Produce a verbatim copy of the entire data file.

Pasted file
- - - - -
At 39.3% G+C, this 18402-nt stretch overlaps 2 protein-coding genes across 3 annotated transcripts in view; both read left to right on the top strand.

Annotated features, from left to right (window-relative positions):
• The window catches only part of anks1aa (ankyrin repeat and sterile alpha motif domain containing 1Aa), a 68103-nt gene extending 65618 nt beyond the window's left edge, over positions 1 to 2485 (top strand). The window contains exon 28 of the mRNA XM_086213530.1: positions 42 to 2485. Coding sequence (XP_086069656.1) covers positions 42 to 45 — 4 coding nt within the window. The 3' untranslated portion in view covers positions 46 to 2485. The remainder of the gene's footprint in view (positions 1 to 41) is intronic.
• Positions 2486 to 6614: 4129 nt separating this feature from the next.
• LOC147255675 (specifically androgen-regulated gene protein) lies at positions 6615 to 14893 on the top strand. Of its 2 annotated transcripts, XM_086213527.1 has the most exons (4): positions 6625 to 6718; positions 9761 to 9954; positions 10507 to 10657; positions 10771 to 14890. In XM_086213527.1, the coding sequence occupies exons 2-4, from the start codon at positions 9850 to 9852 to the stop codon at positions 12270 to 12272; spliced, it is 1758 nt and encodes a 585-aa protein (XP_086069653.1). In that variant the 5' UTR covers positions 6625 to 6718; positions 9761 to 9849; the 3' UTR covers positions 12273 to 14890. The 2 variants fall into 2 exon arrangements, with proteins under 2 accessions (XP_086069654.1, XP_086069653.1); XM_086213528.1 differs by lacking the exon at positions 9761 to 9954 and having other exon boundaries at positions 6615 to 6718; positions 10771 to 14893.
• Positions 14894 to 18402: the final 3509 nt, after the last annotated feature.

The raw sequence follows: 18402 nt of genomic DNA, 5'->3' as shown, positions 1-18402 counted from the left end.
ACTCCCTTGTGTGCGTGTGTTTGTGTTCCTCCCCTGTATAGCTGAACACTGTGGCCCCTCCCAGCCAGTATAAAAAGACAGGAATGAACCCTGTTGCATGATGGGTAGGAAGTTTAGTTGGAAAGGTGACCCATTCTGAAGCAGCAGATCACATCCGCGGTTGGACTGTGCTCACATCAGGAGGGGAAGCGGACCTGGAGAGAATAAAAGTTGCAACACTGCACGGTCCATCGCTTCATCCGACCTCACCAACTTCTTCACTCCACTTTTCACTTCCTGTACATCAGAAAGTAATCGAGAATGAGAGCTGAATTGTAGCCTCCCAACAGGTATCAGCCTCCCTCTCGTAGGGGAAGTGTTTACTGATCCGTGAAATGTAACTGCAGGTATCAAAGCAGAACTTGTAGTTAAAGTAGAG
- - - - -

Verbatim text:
At 39.3% G+C, this 18402-nt stretch overlaps 2 protein-coding genes across 3 annotated transcripts in view; both read left to right on the top strand.

Annotated features, from left to right (window-relative positions):
• The window catches only part of anks1aa (ankyrin repeat and sterile alpha motif domain containing 1Aa), a 68103-nt gene extending 65618 nt beyond the window's left edge, over positions 1 to 2485 (top strand). The window contains exon 28 of the mRNA XM_086213530.1: positions 42 to 2485. Coding sequence (XP_086069656.1) covers positions 42 to 45 — 4 coding nt within the window. The 3' untranslated portion in view covers positions 46 to 2485. The remainder of the gene's footprint in view (positions 1 to 41) is intronic.
• Positions 2486 to 6614: 4129 nt separating this feature from the next.
• LOC147255675 (specifically androgen-regulated gene protein) lies at positions 6615 to 14893 on the top strand. Of its 2 annotated transcripts, XM_086213527.1 has the most exons (4): positions 6625 to 6718; positions 9761 to 9954; positions 10507 to 10657; positions 10771 to 14890. In XM_086213527.1, the coding sequence occupies exons 2-4, from the start codon at positions 9850 to 9852 to the stop codon at positions 12270 to 12272; spliced, it is 1758 nt and encodes a 585-aa protein (XP_086069653.1). In that variant the 5' UTR covers positions 6625 to 6718; positions 9761 to 9849; the 3' UTR covers positions 12273 to 14890. The 2 variants fall into 2 exon arrangements, with proteins under 2 accessions (XP_086069654.1, XP_086069653.1); XM_086213528.1 differs by lacking the exon at positions 9761 to 9954 and having other exon boundaries at positions 6615 to 6718; positions 10771 to 14893.
• Positions 14894 to 18402: the final 3509 nt, after the last annotated feature.

The raw sequence follows: 18402 nt of genomic DNA, 5'->3' as shown, positions 1-18402 counted from the left end.
ACTCCCTTGTGTGCGTGTGTTTGTGTTCCTCCCCTGTATAGCTGAACACTGTGGCCCCTCCCAGCCAGTATAAAAAGACAGGAATGAACCCTGTTGCATGATGGGTAGGAAGTTTAGTTGGAAAGGTGACCCATTCTGAAGCAGCAGATCACATCCGCGGTTGGACTGTGCTCACATCAGGAGGGGAAGCGGACCTGGAGAGAATAAAAGTTGCAACACTGCACGGTCCATCGCTTCATCCGACCTCACCAACTTCTTCACTCCACTTTTCACTTCCTGTACATCAGAAAGTAATCGAGAATGAGAGCTGAATTGTAGCCTCCCAACAGGTATCAGCCTCCCTCTCGTAGGGGAAGTGTTTACTGATCCGTGAAATGTAACTGCAGGTATCAAAGCAGAACTTGTAGTTAAAGTAGAG